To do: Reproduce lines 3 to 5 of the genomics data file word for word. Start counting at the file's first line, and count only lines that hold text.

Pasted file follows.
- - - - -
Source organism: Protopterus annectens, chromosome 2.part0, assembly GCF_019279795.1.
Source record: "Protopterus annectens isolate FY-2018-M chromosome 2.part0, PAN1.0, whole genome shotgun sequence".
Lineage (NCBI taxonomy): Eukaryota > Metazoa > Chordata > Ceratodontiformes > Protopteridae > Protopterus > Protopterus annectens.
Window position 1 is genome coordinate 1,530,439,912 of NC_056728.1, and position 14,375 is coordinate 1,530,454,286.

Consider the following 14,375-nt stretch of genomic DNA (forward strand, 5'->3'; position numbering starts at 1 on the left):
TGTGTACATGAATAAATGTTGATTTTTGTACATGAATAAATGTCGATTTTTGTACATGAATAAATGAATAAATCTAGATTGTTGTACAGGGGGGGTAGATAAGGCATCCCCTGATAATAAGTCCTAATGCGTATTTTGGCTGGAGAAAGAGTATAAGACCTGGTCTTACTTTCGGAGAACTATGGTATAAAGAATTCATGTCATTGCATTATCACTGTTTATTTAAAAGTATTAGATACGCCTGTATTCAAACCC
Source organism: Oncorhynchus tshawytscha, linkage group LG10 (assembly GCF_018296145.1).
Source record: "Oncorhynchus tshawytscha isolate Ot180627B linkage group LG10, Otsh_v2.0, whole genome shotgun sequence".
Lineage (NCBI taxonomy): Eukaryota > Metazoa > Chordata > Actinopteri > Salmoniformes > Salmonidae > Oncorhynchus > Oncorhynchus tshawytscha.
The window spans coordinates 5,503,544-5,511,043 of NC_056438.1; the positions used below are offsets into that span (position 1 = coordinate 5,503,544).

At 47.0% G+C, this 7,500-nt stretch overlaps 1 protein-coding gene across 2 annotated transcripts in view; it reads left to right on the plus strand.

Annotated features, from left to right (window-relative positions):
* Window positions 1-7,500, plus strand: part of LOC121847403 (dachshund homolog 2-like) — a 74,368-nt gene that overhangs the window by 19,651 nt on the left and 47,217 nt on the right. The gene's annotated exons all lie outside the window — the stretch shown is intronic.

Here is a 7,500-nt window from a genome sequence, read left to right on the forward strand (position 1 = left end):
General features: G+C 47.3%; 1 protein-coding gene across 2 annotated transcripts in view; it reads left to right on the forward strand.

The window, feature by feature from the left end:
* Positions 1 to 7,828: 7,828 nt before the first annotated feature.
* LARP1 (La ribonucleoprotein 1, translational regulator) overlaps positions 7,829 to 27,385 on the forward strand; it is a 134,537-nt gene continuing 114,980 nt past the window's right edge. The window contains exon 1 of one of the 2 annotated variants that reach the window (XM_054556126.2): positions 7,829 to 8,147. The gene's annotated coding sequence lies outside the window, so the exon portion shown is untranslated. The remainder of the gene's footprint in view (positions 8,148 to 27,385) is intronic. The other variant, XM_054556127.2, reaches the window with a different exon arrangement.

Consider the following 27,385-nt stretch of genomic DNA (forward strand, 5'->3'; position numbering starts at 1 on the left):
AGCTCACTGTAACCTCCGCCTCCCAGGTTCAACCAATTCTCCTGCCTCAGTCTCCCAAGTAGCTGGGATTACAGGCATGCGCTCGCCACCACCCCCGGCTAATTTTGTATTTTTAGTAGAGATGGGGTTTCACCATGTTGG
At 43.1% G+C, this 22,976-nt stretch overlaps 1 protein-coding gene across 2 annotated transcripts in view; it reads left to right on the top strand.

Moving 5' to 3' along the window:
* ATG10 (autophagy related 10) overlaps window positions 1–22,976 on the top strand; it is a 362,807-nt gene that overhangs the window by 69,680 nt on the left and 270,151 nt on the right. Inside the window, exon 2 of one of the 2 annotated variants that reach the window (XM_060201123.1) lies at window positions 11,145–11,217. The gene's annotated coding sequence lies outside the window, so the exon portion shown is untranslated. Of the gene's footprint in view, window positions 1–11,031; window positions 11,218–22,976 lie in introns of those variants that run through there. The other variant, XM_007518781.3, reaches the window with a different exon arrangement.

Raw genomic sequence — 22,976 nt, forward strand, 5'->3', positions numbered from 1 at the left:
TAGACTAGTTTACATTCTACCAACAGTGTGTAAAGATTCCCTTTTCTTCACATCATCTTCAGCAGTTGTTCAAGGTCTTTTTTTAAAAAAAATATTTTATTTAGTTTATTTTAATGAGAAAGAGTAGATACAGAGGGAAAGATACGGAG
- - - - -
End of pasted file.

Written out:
Lineage (NCBI taxonomy): Eukaryota > Metazoa > Chordata > Ceratodontiformes > Protopteridae > Protopterus > Protopterus annectens.
Window position 1 is genome coordinate 1,530,439,912 of NC_056728.1, and position 14,375 is coordinate 1,530,454,286.

Consider the following 14,375-nt stretch of genomic DNA (forward strand, 5'->3'; position numbering starts at 1 on the left):